A stunning 4K restoration of Béla Tarr and Ágnes Hrasnitzy’s masterpiece — a transcendent and stupefying parable of fascism that is as relevant today as it was two decades ago.

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TIFF Cinematheque

Werckmeister Harmonies

Béla Tarr, Ágnes Hranitzky

In 2000, six years after the epoch-defining work that was Sátántangó, visionary Hungarian filmmaker Béla Tarr and his co-director Ágnes Hranitzky released the equally profound and plaintive Werckmeister Harmonies. A parable-like, nearly timeless narrative that reflects on the fascistic fervour of the closing century while offering a troubling premonition of its sadly borne-out resurgence (in Hungary specifically, but also elsewhere), the film was immediately lauded as a masterpiece.

The noble, inquisitive, and sensitive János (Lars Rudolph) is a newspaper-delivery man whose cosmic worldview sets him apart from the mostly closed-minded residents of his village in Communist-era Hungary. He finds himself caught in the middle of an explosion of long-simmering anger and violence when a mysterious circus — with a gigantic whale in tow — visits town, and its advertised appearance by a figure only known as “The Prince” becomes unfulfilled.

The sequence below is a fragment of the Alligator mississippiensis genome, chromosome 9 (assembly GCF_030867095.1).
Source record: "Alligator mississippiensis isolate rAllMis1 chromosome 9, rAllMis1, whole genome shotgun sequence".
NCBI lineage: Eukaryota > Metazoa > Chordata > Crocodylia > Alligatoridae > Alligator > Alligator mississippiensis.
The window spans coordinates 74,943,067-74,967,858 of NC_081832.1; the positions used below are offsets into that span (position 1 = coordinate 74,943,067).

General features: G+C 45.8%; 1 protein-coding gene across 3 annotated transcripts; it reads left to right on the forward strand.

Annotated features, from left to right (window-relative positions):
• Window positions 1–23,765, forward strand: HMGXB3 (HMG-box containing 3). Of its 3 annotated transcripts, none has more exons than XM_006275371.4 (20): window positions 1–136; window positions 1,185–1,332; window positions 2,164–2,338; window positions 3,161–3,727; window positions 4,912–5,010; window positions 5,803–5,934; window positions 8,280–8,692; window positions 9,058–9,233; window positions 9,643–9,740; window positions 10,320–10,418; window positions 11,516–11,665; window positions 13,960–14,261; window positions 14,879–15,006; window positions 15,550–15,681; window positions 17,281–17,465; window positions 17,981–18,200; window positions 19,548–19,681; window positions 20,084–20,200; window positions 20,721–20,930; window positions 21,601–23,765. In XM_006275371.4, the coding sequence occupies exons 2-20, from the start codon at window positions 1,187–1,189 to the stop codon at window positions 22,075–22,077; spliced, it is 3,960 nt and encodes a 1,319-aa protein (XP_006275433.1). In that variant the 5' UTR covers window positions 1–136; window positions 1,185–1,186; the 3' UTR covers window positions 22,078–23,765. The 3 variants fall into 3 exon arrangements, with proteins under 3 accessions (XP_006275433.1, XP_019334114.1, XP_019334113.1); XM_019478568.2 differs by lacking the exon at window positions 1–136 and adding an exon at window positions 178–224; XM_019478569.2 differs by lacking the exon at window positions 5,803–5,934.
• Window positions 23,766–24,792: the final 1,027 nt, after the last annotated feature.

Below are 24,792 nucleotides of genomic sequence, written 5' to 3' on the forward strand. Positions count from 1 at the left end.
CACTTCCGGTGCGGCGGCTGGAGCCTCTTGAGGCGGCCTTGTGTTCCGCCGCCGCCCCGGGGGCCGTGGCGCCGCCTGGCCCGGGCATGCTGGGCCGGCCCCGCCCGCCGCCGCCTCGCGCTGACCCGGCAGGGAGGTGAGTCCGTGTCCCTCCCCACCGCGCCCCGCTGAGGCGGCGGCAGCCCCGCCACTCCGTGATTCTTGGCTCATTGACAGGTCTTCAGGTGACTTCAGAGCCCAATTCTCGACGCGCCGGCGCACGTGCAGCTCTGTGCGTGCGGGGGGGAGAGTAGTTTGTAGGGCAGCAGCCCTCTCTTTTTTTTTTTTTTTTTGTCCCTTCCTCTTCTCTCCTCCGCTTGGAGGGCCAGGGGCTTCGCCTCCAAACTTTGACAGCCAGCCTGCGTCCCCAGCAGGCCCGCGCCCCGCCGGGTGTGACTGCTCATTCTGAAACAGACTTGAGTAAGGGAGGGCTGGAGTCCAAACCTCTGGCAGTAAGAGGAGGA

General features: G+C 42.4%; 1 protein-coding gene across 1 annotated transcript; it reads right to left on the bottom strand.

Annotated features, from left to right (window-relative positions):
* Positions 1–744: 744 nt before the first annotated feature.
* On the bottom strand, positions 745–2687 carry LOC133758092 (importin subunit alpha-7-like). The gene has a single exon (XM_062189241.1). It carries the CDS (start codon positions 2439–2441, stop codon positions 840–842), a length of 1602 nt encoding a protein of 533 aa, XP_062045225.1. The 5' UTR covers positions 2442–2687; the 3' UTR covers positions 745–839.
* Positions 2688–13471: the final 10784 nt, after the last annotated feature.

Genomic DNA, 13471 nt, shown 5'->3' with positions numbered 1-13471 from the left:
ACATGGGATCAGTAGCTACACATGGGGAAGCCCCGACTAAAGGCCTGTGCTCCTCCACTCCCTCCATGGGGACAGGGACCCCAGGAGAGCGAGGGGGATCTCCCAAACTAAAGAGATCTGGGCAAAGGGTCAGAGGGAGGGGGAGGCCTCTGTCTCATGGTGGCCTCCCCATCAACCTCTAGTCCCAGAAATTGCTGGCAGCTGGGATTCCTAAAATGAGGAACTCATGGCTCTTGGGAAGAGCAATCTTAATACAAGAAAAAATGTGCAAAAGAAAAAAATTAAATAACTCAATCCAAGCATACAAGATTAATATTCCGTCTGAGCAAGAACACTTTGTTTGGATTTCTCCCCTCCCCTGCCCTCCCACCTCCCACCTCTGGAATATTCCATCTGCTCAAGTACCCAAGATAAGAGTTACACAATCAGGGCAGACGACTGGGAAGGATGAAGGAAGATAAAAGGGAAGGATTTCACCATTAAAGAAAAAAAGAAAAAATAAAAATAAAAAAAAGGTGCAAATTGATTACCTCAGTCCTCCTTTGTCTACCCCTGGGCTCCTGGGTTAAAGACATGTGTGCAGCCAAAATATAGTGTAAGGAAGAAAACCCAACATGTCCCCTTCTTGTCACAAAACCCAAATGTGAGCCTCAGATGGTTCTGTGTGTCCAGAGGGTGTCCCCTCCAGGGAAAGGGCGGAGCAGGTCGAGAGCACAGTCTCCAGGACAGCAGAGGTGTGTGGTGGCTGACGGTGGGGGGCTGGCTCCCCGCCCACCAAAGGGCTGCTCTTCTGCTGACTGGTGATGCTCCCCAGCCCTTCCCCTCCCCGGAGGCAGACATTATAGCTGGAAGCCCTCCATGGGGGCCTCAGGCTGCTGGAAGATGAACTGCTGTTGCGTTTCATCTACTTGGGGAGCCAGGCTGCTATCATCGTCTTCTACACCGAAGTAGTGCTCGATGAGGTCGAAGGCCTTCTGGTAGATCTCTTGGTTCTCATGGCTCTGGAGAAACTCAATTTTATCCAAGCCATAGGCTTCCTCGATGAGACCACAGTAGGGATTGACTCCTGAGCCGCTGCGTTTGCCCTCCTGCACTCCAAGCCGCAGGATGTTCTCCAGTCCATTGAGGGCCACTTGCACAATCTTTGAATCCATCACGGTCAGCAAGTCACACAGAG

Adapted from co-writer László Krasznahorkai’s 1989 novel The Melancholy of Resistance, Werckmeister Harmonies boasts a remarkable script; devastating performances; a stirring score; and languid, long-take cinematography in rich black-and-white. Presented here in a new 4K restoration, the deep contrast of the chiaroscuro images and the luminescence of the ashen ones are restored — an enhancement that serves Tarr’s signature transcendent style.

In his note for the film’s initial screening at the Festival, the late TIFF programmer Dimitri Eipides ― long a champion of Tarr’s work ― wrote of Werckmeister Harmonies: “[t]here is a distrust of the modern, and unwillingness to be seduced by the fashionable ideas of the present. As Tarr retreats into the Hungarian village to find traces of a culture he recognizes, he finds a mystical sense of resistance.” That this form of resistance feels evermore urgent today is perhaps no surprise.

ANDRÉA PICARD

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